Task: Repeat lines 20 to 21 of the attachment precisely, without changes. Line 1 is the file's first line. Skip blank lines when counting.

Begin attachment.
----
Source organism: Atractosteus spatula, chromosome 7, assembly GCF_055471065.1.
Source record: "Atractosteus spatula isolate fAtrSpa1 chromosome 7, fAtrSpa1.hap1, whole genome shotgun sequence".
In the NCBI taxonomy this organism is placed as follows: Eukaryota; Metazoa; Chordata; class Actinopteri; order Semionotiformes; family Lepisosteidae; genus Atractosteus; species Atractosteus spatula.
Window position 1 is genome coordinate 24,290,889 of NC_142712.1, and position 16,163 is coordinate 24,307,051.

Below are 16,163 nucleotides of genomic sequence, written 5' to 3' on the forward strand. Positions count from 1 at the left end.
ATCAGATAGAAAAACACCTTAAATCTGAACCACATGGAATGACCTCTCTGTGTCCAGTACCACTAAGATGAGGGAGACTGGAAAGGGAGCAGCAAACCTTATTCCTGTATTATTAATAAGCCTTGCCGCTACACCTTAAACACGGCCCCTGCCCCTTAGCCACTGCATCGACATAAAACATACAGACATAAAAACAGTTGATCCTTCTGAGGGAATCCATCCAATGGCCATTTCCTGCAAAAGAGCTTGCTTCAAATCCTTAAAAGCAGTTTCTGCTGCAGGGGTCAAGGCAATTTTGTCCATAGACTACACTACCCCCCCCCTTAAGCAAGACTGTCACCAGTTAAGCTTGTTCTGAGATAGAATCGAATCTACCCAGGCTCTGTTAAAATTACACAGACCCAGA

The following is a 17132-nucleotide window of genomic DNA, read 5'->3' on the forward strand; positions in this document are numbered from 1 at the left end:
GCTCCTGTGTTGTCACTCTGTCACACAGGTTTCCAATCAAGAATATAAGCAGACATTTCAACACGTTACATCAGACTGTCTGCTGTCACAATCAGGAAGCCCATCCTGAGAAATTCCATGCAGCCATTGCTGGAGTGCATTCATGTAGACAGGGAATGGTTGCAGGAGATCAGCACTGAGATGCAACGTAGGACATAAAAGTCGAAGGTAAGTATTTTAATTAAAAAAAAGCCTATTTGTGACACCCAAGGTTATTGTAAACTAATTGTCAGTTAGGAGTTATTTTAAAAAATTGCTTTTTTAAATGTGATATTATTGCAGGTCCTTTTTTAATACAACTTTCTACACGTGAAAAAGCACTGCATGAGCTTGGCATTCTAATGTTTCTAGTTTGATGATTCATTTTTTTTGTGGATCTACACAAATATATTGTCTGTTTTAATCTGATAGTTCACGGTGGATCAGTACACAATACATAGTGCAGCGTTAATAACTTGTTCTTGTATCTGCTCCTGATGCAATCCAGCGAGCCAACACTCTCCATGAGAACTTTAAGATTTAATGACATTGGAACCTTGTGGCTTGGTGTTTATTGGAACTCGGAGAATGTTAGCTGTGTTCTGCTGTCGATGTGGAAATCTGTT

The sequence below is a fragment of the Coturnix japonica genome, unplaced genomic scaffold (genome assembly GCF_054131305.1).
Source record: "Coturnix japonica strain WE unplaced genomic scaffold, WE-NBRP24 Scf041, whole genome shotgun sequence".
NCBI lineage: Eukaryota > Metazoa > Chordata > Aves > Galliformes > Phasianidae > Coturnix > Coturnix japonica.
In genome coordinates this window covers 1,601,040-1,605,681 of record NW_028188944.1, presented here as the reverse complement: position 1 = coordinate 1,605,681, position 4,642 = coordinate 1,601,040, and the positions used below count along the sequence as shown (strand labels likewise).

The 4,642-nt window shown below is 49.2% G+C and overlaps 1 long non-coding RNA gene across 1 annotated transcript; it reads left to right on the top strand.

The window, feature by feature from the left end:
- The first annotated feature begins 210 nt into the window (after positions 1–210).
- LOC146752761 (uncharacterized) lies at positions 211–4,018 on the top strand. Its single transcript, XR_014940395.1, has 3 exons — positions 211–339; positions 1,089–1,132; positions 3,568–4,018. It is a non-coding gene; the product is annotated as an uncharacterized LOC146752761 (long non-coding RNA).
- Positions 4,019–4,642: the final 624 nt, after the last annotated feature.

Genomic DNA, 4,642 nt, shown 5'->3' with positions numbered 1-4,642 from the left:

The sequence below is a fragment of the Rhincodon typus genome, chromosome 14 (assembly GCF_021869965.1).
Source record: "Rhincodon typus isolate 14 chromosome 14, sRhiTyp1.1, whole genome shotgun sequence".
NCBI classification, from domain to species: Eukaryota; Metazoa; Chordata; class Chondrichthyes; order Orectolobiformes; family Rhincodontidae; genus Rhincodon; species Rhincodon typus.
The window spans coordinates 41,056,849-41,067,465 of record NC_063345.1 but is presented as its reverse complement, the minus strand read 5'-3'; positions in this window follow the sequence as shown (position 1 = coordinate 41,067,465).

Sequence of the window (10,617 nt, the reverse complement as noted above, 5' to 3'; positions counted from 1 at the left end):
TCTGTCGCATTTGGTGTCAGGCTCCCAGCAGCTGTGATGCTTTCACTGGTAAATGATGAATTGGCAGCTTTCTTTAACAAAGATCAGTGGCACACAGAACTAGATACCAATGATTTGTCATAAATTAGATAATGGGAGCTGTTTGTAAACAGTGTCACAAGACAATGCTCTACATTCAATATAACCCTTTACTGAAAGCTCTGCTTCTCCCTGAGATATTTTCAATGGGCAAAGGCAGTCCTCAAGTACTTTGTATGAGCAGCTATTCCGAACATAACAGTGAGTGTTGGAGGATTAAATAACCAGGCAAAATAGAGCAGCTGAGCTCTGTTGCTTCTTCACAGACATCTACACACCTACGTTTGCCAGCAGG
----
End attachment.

Source record: "Rhincodon typus isolate 14 chromosome 14, sRhiTyp1.1, whole genome shotgun sequence".
NCBI classification, from domain to species: Eukaryota; Metazoa; Chordata; class Chondrichthyes; order Orectolobiformes; family Rhincodontidae; genus Rhincodon; species Rhincodon typus.